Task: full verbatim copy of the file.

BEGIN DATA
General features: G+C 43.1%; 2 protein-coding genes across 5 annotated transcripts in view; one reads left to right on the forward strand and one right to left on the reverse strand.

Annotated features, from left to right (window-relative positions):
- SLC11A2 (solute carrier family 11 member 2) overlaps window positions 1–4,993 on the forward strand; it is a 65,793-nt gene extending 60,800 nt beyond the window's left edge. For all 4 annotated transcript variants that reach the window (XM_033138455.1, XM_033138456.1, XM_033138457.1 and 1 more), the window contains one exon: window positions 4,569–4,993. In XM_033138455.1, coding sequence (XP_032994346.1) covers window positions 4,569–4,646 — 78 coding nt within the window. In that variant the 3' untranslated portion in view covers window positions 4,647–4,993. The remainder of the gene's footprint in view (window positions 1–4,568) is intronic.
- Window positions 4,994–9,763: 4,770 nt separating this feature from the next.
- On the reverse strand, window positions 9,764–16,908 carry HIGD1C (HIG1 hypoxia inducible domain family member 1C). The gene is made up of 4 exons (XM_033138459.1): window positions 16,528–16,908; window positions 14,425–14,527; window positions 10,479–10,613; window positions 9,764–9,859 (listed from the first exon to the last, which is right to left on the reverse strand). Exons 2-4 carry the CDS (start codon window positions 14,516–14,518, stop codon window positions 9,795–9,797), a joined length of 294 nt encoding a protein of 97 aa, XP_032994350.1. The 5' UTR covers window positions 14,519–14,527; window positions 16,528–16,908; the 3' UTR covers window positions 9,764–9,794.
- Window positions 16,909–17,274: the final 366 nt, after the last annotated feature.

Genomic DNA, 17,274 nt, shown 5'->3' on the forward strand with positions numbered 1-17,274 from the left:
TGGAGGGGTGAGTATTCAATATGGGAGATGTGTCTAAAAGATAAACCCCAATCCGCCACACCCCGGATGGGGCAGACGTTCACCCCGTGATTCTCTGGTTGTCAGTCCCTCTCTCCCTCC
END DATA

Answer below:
General features: G+C 43.1%; 2 protein-coding genes across 5 annotated transcripts in view; one reads left to right on the forward strand and one right to left on the reverse strand.

Annotated features, from left to right (window-relative positions):
- SLC11A2 (solute carrier family 11 member 2) overlaps window positions 1–4,993 on the forward strand; it is a 65,793-nt gene extending 60,800 nt beyond the window's left edge. For all 4 annotated transcript variants that reach the window (XM_033138455.1, XM_033138456.1, XM_033138457.1 and 1 more), the window contains one exon: window positions 4,569–4,993. In XM_033138455.1, coding sequence (XP_032994346.1) covers window positions 4,569–4,646 — 78 coding nt within the window. In that variant the 3' untranslated portion in view covers window positions 4,647–4,993. The remainder of the gene's footprint in view (window positions 1–4,568) is intronic.
- Window positions 4,994–9,763: 4,770 nt separating this feature from the next.
- On the reverse strand, window positions 9,764–16,908 carry HIGD1C (HIG1 hypoxia inducible domain family member 1C). The gene is made up of 4 exons (XM_033138459.1): window positions 16,528–16,908; window positions 14,425–14,527; window positions 10,479–10,613; window positions 9,764–9,859 (listed from the first exon to the last, which is right to left on the reverse strand). Exons 2-4 carry the CDS (start codon window positions 14,516–14,518, stop codon window positions 9,795–9,797), a joined length of 294 nt encoding a protein of 97 aa, XP_032994350.1. The 5' UTR covers window positions 14,519–14,527; window positions 16,528–16,908; the 3' UTR covers window positions 9,764–9,794.
- Window positions 16,909–17,274: the final 366 nt, after the last annotated feature.

Genomic DNA, 17,274 nt, shown 5'->3' on the forward strand with positions numbered 1-17,274 from the left:
TGGAGGGGTGAGTATTCAATATGGGAGATGTGTCTAAAAGATAAACCCCAATCCGCCACACCCCGGATGGGGCAGACGTTCACCCCGTGATTCTCTGGTTGTCAGTCCCTCTCTCCCTCC